Robotic Arms And Temporary Motorisation—The Next Generation Of Wheelchairs

Next-generation wheelchairs could incorporate brain-controlled robotic arms and rentable add-on motors in order to help people with disabilities more easily carry out daily tasks or get around a city.

Professor Nicolás García-Aracil from the Universidad Miguel Hernández (UMH) in Elche, Spain, has developed an automated wheelchairwith an exoskeleton robotic arm to use at home, as part of a project called AIDE.

It uses artificial intelligence to extract relevant information from the user, such as their behaviour, intentions and emotional state, and also analyses its environmental surroundings, he says.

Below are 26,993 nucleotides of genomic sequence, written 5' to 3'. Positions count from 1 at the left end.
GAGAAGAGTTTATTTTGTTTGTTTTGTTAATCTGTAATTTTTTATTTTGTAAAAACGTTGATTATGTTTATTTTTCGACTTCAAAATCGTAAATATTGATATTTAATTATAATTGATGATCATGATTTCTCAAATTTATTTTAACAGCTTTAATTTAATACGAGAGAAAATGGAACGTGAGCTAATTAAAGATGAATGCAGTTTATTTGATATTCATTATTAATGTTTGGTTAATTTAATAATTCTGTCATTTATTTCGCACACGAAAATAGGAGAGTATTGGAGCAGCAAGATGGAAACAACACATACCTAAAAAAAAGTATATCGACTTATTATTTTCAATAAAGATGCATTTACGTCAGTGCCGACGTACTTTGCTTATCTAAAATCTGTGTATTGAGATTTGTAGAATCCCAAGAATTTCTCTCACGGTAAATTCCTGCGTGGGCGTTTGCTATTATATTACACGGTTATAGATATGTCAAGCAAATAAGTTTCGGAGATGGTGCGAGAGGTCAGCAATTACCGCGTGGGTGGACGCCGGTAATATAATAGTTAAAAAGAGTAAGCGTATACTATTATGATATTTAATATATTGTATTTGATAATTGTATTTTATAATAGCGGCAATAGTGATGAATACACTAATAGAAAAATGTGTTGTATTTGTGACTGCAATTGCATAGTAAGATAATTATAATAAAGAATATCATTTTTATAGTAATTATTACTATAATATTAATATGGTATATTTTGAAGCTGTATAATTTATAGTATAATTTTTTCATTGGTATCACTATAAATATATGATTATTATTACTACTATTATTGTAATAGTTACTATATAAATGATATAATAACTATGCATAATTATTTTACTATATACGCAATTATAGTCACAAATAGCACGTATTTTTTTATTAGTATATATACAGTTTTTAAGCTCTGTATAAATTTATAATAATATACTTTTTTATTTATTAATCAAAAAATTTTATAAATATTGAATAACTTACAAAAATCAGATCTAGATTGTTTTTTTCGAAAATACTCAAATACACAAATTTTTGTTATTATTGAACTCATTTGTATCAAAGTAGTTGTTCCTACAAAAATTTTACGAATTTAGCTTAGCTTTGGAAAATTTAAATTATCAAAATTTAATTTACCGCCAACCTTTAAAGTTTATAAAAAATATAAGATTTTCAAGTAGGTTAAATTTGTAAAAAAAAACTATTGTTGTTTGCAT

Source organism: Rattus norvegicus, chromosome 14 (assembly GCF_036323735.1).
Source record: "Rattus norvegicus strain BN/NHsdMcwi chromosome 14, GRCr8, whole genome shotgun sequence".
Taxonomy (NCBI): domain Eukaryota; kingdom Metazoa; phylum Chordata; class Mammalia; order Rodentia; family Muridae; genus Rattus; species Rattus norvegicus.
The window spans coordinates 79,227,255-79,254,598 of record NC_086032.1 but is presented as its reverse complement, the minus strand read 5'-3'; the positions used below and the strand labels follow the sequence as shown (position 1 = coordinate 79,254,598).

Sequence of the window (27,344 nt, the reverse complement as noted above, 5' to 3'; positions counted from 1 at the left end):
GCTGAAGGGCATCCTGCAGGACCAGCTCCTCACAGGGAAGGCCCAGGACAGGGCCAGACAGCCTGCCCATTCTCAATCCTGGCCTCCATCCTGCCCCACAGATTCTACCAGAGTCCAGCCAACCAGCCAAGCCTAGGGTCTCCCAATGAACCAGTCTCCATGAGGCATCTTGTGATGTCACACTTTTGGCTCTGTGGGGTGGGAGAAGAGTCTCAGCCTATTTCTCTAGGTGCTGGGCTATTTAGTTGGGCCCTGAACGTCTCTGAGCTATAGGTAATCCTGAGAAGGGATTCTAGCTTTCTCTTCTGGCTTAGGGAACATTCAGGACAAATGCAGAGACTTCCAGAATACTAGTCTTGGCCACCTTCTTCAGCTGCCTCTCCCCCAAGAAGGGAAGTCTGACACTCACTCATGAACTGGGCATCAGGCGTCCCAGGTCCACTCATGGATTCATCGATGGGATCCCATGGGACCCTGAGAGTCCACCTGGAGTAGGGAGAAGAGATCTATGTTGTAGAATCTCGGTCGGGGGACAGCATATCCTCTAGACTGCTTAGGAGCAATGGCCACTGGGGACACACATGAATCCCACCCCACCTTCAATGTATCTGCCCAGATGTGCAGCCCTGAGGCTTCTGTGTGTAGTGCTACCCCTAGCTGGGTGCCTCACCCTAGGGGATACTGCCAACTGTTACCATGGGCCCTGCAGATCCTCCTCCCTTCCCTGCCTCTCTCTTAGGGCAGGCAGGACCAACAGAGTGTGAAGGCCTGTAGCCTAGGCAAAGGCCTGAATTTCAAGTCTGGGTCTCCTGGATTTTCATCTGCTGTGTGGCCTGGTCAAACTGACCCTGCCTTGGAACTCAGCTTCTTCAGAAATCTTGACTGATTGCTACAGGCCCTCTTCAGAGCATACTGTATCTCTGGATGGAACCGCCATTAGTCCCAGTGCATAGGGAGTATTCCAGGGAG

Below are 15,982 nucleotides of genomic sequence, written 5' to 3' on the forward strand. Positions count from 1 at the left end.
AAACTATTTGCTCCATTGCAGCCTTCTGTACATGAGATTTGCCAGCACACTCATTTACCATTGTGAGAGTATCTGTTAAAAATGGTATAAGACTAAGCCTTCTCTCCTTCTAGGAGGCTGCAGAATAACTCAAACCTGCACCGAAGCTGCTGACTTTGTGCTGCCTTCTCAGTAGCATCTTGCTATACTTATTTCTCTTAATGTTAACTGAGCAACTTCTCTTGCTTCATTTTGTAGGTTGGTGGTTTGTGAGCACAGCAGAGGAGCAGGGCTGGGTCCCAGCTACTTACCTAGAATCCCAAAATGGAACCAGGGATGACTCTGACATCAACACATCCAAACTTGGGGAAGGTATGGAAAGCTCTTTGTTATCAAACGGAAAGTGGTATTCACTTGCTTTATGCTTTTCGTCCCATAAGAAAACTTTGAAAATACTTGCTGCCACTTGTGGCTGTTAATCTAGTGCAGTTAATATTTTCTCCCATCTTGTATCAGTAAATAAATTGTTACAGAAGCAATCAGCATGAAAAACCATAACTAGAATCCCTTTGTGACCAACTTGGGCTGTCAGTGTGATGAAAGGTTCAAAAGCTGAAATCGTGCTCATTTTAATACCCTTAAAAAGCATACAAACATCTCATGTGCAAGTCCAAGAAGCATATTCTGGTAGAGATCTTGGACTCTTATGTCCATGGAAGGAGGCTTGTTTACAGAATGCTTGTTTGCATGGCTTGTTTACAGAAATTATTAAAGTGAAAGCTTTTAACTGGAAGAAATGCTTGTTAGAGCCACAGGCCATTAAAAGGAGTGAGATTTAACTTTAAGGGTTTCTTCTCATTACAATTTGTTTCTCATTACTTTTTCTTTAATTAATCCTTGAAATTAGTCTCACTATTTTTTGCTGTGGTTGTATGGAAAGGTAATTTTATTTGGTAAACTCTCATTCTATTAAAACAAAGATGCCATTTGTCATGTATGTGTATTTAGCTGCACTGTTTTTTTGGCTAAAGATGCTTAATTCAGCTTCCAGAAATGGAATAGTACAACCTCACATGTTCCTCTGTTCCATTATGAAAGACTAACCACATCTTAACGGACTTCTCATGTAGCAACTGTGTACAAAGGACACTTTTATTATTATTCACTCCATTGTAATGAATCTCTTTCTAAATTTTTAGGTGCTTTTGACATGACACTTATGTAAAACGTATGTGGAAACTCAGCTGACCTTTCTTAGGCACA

The system, which is based on an arm exoskeleton attached to a robotised wheelchair, is designed to help people living with various degrees and forms of disabilities carry out daily functions such as eating, drinking, and washing up, on their own and at home. While the user sits in the wheelchair, they wear the robotised arm to help them grasp objects and bring them close—or as the whole system is connected to the home automation system they can ask the wheelchair to move in a specific direction or go into a particular room. READ MORE ON: PHYS.ORG

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RoboticsYusra Hamid